Jessica Semaan is a poet. She writes english poetry and does it well.
Now a rising star of Medium (https://medium.com/@jessicasemaan) where more of 35K followers wait impatiently for her new writings on love, relationships and identity.
Born and raised in Beirut, Jessica moved to California to attend Stanford Business School. After a successful experience at Airbnb, she decided to set up The Passionco (http://www.thepassion.co/) a coaching and personal development company.
You can get a chance to see Jessica between San Francisco, Paris or Beirut where we have met her to discuss about home, identities and what does inspire her.
THE CONFUSED ARAB (TCA): The majority of your poems are about love and how we face (or not) difficulties in life. Is defining your identity was a hard process? Is it still on-going?
JESSICA SEMAAN (JS): Defining my identity is at the center of my inner path. A part of me is very attached and influenced by the Arab culture I grew up in: family values, hospitality, making your own rules (that is especially Lebanese), caring for your seet (reputation), joie de vivre, patriarchalism. The other part, that has been influenced by living as an adult in California, is influenced by individualization, becoming the self, solitude, sometimes loneliness, finding your own personal path, no judgement, and freedom. In my work as a writer, I am finding my voice conversing to being a blend of both worlds, without compromising or choosing, instead evolving.
TCA: When have you started to write? Any specific element which has triggered your writing?
JS: My great grand father was a well respected poetry professor in Beirut. My father is a journalist and writer. I'd like to think of the craft / art of writing as a gift that was passed down to me. The first time someone noticed my writing, was when I was 12. My french teacher, who got assassinated a few years later, approached me after winning a poetry contest, and told me to never stop writing.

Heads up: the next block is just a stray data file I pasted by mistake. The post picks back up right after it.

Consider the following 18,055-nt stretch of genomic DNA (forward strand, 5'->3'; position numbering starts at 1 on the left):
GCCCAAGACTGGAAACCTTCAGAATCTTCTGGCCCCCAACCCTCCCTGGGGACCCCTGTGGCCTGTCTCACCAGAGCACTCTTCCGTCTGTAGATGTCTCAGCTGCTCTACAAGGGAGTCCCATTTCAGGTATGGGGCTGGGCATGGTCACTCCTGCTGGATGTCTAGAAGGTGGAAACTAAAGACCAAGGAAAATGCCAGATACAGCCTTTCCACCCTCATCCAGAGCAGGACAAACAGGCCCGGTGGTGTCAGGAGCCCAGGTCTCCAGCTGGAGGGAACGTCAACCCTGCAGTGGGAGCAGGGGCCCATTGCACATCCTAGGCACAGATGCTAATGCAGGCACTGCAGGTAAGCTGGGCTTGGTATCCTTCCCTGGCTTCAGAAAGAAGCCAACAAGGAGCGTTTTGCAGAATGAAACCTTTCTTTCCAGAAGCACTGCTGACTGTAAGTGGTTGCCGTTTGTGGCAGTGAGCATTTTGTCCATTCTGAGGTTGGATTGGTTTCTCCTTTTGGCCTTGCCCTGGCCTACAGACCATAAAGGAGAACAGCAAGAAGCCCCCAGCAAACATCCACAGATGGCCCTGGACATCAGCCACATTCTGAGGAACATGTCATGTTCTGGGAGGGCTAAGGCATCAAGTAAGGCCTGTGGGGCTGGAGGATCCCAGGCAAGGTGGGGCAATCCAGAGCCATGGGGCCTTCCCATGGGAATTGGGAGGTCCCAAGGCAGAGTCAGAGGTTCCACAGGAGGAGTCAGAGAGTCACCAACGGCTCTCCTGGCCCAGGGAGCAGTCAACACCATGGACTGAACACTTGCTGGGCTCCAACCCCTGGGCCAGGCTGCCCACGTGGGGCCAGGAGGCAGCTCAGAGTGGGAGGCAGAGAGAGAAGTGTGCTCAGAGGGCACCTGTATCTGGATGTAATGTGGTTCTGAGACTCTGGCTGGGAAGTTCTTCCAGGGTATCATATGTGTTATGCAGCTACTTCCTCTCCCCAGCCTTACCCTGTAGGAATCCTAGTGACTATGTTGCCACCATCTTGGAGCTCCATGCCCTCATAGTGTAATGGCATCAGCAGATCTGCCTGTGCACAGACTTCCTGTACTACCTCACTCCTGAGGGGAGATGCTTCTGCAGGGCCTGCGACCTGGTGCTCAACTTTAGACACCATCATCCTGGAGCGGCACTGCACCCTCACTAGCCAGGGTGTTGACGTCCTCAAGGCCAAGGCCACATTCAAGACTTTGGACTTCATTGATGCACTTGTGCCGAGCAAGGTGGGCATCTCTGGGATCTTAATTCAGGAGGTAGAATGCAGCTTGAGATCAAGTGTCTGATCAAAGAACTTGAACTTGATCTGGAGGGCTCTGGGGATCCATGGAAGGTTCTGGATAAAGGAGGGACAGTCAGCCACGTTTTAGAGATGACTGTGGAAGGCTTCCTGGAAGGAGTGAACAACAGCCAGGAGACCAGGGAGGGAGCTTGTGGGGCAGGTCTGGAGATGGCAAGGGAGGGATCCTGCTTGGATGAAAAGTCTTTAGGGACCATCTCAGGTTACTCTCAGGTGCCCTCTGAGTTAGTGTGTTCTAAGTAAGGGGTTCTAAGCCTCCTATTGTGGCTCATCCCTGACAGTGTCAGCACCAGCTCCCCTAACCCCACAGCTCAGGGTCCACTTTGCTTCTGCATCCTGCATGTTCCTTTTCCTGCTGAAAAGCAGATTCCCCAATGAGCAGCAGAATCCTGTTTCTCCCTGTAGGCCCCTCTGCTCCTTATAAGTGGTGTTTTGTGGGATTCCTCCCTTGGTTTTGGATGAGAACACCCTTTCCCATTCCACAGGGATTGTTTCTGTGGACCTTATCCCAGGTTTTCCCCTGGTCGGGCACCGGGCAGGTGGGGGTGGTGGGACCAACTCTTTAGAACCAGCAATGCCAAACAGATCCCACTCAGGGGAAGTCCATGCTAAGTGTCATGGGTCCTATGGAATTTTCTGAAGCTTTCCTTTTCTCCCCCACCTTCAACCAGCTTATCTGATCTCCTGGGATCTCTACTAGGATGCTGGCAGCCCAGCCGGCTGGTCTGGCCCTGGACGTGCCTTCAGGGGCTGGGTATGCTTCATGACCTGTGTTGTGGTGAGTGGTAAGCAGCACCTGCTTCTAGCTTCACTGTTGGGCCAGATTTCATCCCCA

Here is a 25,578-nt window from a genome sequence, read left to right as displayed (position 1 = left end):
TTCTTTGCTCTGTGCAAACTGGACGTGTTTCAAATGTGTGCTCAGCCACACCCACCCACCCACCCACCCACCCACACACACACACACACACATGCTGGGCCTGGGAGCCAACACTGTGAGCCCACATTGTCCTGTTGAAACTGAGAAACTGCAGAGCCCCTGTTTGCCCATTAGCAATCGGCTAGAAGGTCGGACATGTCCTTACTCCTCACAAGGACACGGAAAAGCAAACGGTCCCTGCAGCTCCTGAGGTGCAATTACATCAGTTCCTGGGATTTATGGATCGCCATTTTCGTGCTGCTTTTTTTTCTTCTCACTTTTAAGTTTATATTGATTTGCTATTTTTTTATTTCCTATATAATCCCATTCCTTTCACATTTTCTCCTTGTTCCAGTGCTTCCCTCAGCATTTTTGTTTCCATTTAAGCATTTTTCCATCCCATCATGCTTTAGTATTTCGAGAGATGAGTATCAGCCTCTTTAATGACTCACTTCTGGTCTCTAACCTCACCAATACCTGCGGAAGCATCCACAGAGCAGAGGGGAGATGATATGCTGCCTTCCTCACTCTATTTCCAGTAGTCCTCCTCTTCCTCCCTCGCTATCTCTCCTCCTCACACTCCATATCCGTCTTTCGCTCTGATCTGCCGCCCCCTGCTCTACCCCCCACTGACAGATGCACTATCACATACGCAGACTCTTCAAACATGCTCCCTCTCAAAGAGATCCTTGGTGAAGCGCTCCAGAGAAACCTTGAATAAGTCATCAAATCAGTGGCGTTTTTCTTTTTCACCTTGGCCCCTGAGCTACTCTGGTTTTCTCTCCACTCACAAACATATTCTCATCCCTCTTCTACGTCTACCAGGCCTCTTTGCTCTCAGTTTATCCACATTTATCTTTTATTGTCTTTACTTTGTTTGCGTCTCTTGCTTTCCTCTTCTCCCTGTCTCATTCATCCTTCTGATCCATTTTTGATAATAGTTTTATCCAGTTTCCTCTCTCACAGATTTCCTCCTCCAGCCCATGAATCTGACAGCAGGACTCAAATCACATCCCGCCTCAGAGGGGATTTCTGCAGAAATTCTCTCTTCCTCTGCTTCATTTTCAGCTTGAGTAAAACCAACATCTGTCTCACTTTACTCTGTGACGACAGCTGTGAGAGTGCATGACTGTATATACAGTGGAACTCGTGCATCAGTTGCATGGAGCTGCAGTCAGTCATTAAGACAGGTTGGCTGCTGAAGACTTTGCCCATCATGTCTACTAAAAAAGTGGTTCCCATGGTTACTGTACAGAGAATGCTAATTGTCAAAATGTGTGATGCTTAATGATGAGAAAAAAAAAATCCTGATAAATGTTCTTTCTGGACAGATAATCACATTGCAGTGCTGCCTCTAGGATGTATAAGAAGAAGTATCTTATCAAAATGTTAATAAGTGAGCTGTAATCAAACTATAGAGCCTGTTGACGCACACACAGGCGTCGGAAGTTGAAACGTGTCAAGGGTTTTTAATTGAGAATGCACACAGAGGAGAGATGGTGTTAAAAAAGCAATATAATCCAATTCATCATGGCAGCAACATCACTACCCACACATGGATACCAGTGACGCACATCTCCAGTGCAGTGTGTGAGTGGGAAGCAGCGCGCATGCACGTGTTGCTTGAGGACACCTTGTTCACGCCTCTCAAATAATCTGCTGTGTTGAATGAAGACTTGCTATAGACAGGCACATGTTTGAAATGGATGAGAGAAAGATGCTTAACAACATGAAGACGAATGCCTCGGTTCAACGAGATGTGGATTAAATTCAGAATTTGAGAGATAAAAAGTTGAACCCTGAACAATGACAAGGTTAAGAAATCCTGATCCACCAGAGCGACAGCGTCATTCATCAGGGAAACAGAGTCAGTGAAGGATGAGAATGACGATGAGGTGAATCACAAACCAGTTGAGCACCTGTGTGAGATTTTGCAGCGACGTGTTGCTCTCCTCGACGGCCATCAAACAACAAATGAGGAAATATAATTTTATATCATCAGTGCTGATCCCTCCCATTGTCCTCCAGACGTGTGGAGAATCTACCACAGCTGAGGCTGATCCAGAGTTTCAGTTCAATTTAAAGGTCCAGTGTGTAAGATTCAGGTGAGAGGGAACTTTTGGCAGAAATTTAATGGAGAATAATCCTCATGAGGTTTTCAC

I resumed writing consistently after encountering burn out about two years later. I have not stopped since.
TCA: In your poem you wrote "You are a refugee of a home that does not exist"- what's your relation with Beirut?
JS: I wrote a piece on being Lebanese. It summarizes my relationship with Beirut. Beirut and I have a complex relationship, of adoration and pain. Perhaps, Beirut mirrors my relationship with my mother. And just like a mother, Beirut will always be in my life. I have no choice.
TCA: What do you miss when you are not in Beirut?
JS: I miss the nights of Beirut. The energy that makes me come out every night. The warmth of people. The fact that we all kind of know each other, so it feels like a big fat family. I also miss the random tourists that come, because for them to come to Lebanon, they have to be risk takers.
TCA:If Beirut were a poem, what would it be?
JS: It would be a sensual poem to a woman who breaks men's hearts.
When you don’t know where home is
Wherever you go is a foreign land
Where you live is a city of roaming strangers
Where you came from is painful and deceiving
Where you are heading to is nowhere to be found
You are too old, too jaded, or too broke to go anywhere new
So you feel stuck, stuck in the walls of your own handmade jail
You are a refugee of a home that does not exist
Then you think, in your desperation, what if home is someone
The lover you have not met, the partner you already live with, your friend from childhood
Then you cling to that someone, you surrender to their love and approval
But the moment comes where you realize they are not home
They are them and you are you
There are no home you can own
And the truth hits hard: no one is home and no where is home
You envy even more those who have it, those who found it, those who brag about it
And in your misery, you stop looking for a home
It is neither north, nor south
It is neither east, nor west
Home is no place, no people
Home is moments
Moments when you feel safe and loved
Home is a stranger you meet on a plane who pours their hearts to you
Home is the scent of your favorite dish as you were growing up
Home is drinking with your best friend, laughing and crying at your bad decisions
Home is the laugh of your new born child